SOUTH MISSISSIPPI (WLOX) – Paint thinner, battery acid and drain cleaner are just a few of the highly toxic chemicals used to make meth. When these ingredients are mixed together harmful fumes are released.

“We see children in these homes,” DEA Supervisor Special Agent Toby Schwartz said. “The guardians of these innocent children, they don’t care. They are strung out. They are just making enough meth to get through the day. These labs are combustible. There are a lot of volatile chemicals laying around, glassware, just dangerous items.

In 2009, there were 692 meth labs reported across the state, according to the Mississippi Bureau of Narcotics (MBN). Of those, 349 were active labs, not only putting the makers and their families in danger, but also the community.


To combat the dangerous problem, Mississippi joined Oregon in passing a law requiring a prescription for the main ingredient pseudoephedrine. The results have been dramatic. According to MBN, there has been a 98 percent decrease in meth labs.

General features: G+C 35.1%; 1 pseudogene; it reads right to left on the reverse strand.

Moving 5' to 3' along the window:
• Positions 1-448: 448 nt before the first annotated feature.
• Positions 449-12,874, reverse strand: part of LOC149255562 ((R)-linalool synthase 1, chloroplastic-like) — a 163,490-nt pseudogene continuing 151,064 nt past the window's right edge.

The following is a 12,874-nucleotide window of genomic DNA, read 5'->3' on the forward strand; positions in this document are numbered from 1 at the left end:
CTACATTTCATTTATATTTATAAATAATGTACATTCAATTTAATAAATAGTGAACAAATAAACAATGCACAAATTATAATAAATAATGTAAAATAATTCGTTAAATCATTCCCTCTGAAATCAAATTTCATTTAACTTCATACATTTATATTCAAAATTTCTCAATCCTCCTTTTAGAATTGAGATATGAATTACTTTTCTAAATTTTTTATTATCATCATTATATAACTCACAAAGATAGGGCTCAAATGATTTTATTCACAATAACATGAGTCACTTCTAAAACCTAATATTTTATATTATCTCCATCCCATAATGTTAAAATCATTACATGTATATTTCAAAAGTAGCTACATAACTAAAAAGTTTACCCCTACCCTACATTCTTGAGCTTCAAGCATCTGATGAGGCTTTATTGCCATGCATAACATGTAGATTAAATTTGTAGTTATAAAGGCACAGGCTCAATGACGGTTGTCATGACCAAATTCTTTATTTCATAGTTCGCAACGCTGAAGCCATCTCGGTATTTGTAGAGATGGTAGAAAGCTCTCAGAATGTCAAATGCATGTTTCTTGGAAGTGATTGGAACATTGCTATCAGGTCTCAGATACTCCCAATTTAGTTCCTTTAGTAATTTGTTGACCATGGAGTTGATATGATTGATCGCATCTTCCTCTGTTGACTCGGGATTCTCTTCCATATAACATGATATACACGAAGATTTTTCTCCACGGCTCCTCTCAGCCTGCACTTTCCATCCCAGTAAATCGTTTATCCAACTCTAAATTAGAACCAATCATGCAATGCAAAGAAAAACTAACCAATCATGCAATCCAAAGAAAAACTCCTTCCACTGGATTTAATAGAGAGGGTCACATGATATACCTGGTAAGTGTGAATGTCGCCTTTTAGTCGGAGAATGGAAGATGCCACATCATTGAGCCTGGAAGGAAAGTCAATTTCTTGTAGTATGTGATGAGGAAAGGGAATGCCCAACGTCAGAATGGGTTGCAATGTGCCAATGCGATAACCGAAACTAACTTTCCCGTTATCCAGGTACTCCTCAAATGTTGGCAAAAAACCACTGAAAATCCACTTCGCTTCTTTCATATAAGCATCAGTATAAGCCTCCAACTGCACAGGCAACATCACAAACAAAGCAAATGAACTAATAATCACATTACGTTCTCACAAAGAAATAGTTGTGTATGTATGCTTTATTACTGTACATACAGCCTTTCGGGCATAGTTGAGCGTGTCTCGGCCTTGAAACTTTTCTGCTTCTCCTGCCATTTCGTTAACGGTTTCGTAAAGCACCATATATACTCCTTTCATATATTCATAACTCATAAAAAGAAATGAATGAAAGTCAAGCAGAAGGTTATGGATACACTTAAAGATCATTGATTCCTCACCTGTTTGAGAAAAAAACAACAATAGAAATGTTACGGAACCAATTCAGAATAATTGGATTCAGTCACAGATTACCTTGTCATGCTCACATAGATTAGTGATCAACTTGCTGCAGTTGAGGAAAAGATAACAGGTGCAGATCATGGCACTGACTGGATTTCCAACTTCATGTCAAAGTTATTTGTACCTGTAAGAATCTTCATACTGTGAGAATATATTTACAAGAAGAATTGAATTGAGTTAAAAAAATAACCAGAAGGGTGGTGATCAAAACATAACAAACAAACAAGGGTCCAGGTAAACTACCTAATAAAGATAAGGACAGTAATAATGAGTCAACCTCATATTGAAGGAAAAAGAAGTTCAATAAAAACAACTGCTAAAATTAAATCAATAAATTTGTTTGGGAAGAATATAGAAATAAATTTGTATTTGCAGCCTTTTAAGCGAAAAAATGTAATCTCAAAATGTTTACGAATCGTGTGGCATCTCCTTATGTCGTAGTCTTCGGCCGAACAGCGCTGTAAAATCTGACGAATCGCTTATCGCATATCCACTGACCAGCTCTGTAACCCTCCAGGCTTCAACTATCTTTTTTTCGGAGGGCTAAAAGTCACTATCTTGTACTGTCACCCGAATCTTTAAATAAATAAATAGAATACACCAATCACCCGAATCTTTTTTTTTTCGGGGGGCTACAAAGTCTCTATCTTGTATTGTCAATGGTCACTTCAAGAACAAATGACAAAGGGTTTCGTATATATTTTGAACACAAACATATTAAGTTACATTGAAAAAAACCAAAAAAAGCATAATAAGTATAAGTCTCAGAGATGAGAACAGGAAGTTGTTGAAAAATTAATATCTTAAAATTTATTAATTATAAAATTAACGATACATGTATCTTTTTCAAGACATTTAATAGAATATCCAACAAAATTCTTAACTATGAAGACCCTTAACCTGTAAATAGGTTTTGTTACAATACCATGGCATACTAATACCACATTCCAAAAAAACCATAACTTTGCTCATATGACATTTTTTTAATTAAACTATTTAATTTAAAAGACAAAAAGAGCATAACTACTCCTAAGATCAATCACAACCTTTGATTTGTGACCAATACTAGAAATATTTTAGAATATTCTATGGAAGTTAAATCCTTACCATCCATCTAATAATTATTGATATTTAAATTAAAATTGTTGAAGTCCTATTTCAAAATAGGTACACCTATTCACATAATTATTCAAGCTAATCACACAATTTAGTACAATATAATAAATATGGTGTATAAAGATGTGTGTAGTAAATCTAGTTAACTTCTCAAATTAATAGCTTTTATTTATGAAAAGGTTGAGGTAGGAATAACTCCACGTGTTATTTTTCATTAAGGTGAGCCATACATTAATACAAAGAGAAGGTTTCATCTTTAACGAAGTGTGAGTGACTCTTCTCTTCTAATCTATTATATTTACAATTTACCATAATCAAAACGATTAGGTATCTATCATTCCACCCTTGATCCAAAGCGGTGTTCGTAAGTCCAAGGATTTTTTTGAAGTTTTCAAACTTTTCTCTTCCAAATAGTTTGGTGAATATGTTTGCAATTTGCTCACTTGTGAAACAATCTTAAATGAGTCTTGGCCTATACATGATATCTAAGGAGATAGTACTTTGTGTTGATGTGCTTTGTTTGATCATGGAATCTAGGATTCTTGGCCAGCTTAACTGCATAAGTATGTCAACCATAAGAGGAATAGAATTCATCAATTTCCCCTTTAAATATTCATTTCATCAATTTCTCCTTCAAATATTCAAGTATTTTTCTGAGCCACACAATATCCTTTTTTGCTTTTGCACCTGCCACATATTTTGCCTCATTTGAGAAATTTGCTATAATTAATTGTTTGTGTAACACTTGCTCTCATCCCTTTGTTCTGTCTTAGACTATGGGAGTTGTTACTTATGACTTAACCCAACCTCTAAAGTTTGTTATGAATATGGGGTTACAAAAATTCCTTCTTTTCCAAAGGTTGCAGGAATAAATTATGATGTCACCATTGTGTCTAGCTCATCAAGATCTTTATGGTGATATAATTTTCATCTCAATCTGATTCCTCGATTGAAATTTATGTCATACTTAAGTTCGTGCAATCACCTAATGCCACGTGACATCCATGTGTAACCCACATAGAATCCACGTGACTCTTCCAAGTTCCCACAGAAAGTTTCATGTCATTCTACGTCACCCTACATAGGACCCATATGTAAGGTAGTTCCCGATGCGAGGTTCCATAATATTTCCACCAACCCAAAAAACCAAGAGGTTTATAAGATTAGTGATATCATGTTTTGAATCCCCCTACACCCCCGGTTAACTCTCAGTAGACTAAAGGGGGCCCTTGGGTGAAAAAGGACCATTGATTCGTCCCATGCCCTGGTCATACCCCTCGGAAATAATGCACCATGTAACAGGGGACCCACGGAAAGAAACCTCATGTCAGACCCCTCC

“It was a very helpful law, just unfortunately drugs are an addiction, and you take away one source from an addict. They are going to find another avenue to get it,” Schwartz said.

Some are still making meth. This year, MBN reports 21 labs statewide, two of those are still active or in use. The majority of the labs busted have been discovered in South Mississippi.

“We definitely see a lot of people going across state lines,” Hancock County Narcotics Director Jeremy Skinner said. “Especially being a county that boarders Louisiana, where it’s so readily available. And Louisiana doesn’t have any real regulations on pseudoephedrine.”

Skinner said his department keeps a close eye on pseudoephedrine sales in Louisiana by customers from Mississippi. But the even bigger trend when it comes to meth in Mississippi is imported meth.

“We have seen a big influx in meth from other parts of the country or Mexico, and a lot of meth is in ice form,” Skinner said.”

Mexican meth is coming in by the pounds right now,” Schwartz said. “It’s more dangerous, it’s more potent, it’s more addictive. It gives former users of meth a greater high and a stronger addiction.”